Nilagang Baka

Nilagang Baka or Boiled Beef is one of the simplest dishes you will encounter but don’t be deceived by its simplicity because once done right it will be flavourful. So how really simple it is? Well the most basic ingredient to make one only uses beef, water, onion, peppercorn, salt and vegetables. It is very old recipe which definitely din not originate in the Philippines, in fact I remembered reading some passages in the bible that they ate boiled calf during those times. Cooking this is also simple all you need is to dump everything in the pot and let it boil until meat is really tender, they key to making it really flavourful is to use the cheap cuts and the bony ones as they have more flavour.


There are a lot of variations of this dish that is why some add plantain bananas, bok choy, carrots and/or potatoes but for my recipe I usually add corn and spring onions which gives it a different flavour dimension.

Nilagang Baka
 
Prep time
Cook time
Total time
 
Serves: 6
Ingredients
  • 1½ kg beef (any bony part, ribs or neck)
  • 2 pcs corn on the cob, cut into sections
  • 3 medium potatoes, quartered
  • ½ cabbage, sliced
  • 2 large onions, chopped
  • 1 bunch spring onions, sliced
  • water
  • 1 tbsp whole peppercorns
  • freshly ground pepper
  • fish sauce
Instructions
  1. On a pot add beef, corn, onions and peppercorn together with water (just enough to cover the beef).
  2. Bring it to a boil and simmer for 1 hour.
  3. Add the potatoes and boil if fro 30 more minutes or until beef is very tender.
  4. Add cabbage and spring onions cook for additional 2 minutes.
  5. Flavour with fish sauce and season with freshly ground black pepper.

 


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8 Responses

  1. I love sime flavours and corn cob & onion are so classic, they marry well with many different proteins. I remember when cheap cuts, we’re exactly that! Nowadays everything gets so trendy, they’re on par with the premium meats! Lol 🙂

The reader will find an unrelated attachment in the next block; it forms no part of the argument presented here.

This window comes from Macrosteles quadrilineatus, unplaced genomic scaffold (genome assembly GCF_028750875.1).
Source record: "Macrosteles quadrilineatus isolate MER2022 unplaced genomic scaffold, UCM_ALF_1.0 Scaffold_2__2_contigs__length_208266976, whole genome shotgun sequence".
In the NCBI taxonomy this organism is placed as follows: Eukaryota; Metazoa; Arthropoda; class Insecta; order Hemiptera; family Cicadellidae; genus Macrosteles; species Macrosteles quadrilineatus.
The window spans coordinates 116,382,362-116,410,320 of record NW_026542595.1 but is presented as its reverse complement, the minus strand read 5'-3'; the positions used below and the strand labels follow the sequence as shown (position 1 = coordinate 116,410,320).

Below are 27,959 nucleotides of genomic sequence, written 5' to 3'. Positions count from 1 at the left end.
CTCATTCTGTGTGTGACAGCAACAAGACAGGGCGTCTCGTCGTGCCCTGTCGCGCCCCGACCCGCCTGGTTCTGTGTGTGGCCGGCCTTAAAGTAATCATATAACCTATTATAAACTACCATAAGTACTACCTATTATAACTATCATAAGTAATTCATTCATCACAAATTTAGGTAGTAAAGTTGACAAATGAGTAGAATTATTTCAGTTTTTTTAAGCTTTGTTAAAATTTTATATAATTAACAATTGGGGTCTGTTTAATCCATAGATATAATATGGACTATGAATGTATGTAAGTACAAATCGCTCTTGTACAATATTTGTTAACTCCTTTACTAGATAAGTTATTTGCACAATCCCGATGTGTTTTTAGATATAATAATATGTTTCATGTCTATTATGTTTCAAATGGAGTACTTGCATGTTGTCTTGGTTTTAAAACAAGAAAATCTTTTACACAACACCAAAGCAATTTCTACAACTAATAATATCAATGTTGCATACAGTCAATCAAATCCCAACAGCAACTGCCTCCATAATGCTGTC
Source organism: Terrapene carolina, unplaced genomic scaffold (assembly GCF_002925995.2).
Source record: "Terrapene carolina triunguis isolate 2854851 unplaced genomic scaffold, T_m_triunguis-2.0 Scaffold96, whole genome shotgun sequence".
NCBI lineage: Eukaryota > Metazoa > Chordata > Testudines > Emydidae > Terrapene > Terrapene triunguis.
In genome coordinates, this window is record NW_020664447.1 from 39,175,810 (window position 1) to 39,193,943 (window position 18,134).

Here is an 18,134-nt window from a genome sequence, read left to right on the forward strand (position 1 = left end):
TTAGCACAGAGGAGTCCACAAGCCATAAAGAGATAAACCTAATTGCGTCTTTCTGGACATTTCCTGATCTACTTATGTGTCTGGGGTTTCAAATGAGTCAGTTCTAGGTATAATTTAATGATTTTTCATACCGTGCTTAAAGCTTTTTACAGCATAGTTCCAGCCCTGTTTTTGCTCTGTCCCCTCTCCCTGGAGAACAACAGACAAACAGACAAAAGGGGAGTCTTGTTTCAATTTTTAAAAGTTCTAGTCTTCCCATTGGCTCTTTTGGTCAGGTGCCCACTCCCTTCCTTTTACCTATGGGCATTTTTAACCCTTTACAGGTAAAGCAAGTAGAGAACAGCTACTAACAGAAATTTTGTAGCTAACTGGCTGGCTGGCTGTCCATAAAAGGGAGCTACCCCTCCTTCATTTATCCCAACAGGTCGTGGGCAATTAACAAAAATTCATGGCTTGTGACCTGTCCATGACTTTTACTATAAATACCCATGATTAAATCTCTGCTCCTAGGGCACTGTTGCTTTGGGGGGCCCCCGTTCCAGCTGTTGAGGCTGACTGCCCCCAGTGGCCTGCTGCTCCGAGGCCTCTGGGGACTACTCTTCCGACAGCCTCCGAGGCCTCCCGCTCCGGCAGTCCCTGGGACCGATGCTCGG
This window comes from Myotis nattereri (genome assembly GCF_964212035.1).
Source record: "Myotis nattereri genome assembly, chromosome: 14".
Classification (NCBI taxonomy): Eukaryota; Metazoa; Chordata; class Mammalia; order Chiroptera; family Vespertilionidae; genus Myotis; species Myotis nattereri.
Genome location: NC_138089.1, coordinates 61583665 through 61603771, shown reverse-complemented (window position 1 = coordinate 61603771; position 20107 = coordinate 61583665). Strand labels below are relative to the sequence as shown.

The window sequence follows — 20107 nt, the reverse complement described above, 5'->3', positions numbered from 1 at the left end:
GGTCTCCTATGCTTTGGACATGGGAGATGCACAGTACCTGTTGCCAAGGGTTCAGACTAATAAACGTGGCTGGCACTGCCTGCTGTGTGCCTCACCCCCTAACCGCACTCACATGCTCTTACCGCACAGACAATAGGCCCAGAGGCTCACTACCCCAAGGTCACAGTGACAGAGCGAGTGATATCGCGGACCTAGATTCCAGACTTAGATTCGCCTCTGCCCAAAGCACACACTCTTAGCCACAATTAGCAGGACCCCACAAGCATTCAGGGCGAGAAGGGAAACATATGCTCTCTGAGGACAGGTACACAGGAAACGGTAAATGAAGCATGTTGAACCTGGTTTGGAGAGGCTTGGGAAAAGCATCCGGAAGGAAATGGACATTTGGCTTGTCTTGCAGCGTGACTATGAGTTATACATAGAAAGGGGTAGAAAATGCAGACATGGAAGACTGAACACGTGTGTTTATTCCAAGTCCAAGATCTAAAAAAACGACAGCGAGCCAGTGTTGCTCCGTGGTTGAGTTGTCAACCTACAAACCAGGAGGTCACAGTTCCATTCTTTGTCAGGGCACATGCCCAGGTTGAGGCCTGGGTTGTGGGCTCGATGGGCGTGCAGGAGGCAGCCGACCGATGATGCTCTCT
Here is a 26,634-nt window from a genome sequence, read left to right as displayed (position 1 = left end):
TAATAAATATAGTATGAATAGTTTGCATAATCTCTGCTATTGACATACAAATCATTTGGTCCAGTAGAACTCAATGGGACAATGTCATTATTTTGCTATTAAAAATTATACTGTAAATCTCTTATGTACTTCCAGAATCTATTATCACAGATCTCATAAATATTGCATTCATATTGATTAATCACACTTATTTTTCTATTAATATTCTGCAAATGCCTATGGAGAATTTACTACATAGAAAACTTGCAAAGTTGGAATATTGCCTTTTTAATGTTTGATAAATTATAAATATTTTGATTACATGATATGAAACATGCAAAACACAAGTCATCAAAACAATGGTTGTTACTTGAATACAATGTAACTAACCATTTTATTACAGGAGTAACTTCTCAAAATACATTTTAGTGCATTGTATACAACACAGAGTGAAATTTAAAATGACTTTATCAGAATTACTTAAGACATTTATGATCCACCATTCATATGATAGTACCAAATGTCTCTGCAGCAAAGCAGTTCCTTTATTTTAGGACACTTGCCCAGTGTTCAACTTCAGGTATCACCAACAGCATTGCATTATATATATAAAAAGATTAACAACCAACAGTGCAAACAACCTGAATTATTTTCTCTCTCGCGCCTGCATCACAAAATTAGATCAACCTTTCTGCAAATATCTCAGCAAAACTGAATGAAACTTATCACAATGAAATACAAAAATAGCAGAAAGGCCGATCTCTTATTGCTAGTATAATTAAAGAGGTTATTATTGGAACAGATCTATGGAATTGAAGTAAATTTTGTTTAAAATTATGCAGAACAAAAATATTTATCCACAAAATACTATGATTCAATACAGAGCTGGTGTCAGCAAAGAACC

2. I love how easy this is to make and how you can create a variety of flavors depending on what veggies you use.

  3. kitchenriffs says:

    What a cool recipe! Love this — thanks.

  4. This is true comfort food, isn’t it? Lovely meal.

  1. December 3, 2014

    […] spices like coriander, cinnamon, chilli, onions and aniseed. A very similar dish to the Philippine Nilagang Baka (Boiled Beef) except for the spices used. The first time I tried this was in a food court in a Mid […]

  2. January 13, 2016

    […] Nilaga, Tinola and Suam. What are the differences among them? I still remember the elder women in my […]

  3. May 26, 2016

    […] Lauya is a close relative of the beef nilaga, almost similar cooking methods but the only major difference is the use of ginger, lots of it. […]

  4. September 19, 2016

    […] big difference was the tomatoes, jalapeno and cilantro, the remainder is exactly what you put in Nilagang Baka. Having said that I have high hopes that Filipinos would love […]

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